A U.S. judge on Thursday (September 15) sided with former U.S. President Donald Trump in refusing to let the Justice Department immediately resume review of classified files seized by the FBI from Trump’s estate in Florida in connection with an ongoing criminal investigation.
Federal Judge Aileen Cannon also appointed Senior District Judge Raymond Dearie as a third party to review records seized by the FBI for materials that may be privileged and withheld from federal investigators.
The Justice Department also sought to block the independent arbitrator, Dearie, from verifying the approximately 100 classified documents included among the 11,000 records collected in the court-approved search on August 8.
“The court does not find it appropriate to accept the government’s conclusions on these important and contested issues without further review by a neutral third party in a timely and orderly manner,” Cannon wrote Thursday, September 15.
Cannon’s decision further complicates the Justice Department’s investigation into Trump’s alleged handling of classified records. The master’s special examination could prevent the prosecutor from viewing seized documents as he assesses the possibility of criminal charges against the former president who plans to run for president in 2024.
Cannon said Thursday she would ask Dearie to prioritize reviewing classified records first. She also asked him to complete his review of all seized documents by November 30.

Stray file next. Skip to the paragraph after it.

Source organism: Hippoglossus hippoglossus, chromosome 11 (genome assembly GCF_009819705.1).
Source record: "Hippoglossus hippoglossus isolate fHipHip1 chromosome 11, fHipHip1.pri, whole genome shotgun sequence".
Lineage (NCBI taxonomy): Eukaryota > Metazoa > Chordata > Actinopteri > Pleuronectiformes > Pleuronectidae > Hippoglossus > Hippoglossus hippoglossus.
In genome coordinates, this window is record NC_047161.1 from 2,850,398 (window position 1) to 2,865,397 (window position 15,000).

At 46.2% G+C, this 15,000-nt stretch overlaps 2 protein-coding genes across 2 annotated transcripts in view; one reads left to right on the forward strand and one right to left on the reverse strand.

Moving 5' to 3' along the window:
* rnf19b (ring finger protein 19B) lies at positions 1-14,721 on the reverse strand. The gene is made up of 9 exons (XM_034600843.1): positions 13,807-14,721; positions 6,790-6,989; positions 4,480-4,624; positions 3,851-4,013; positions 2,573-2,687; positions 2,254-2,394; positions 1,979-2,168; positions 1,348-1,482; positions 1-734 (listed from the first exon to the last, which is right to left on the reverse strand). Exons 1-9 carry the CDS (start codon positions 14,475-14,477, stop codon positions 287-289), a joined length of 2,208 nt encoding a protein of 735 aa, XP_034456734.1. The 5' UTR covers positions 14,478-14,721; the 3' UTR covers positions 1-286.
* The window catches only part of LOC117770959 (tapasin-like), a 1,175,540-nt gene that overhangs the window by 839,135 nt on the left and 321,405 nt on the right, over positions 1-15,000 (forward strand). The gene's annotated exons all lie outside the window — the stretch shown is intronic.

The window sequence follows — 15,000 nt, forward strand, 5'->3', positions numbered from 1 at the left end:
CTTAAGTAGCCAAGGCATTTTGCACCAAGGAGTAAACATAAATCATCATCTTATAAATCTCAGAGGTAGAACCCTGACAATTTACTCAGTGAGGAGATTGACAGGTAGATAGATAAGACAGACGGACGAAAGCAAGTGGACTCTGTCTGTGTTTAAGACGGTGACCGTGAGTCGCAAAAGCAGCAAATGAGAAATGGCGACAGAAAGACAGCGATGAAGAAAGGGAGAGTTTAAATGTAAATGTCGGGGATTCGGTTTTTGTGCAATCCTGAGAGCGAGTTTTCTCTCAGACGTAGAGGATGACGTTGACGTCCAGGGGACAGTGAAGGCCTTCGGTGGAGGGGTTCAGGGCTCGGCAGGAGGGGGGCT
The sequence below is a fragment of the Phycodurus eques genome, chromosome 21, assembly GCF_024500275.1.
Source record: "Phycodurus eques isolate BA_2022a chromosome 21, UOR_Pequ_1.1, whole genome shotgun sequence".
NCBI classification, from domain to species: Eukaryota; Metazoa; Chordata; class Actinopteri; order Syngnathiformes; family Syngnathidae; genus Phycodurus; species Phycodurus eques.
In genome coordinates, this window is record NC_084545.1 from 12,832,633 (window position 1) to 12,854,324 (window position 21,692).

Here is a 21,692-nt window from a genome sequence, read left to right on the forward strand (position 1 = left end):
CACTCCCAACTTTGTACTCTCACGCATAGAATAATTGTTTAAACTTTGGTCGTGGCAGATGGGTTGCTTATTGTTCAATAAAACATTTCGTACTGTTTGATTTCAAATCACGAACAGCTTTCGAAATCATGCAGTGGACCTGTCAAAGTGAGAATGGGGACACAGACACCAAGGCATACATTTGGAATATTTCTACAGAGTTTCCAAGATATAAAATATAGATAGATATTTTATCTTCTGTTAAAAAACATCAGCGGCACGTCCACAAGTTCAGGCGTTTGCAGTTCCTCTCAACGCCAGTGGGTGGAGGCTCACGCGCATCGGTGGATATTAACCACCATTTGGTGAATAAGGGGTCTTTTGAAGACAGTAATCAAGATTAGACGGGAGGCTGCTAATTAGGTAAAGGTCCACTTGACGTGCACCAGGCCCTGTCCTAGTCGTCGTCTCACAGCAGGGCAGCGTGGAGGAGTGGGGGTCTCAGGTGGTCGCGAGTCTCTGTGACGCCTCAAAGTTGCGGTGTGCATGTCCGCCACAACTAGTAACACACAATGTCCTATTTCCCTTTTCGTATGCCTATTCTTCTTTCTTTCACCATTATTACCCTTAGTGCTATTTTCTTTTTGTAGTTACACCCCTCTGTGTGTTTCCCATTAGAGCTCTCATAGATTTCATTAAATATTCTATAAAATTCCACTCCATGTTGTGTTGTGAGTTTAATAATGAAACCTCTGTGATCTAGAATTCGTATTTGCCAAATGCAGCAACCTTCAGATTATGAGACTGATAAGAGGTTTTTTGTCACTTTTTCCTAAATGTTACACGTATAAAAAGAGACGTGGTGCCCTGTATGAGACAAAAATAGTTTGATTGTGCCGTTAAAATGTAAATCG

Trump’s attorneys in Monday’s filing disputed the department’s assertion that the 100 or so documents at issue are in fact classified, and they reminded Cannon that a president typically has broad powers to declassify documents. They stopped short of suggesting that Trump had declassified the documents, a claim he made on social media but not in court filings.
About two weeks after the search, Trump’s attorneys requested the appointment of a special master to review the seized documents for material that might be covered by attorney-client privilege or executive privilege — a legal doctrine that can protect certain presidential records from disclosure.
The Justice Department is investigating Trump for keeping government records — some marked as highly classified, including “top secret” — at his Mar-a-Lago estate in Palm Beach after he left office in January 2021.
The department is also investigating possible obstruction of the investigation after finding evidence that files may have been removed or concealed from the FBI when it sent agents to Mar-a-Lago in June to try to recover all classified documents. through a subpoena to appear before a grand jury. . The Justice Department said it would take the case to the appeals court after losing to Trump on Thursday.
Cannon was appointed to the bench by Trump in 2020.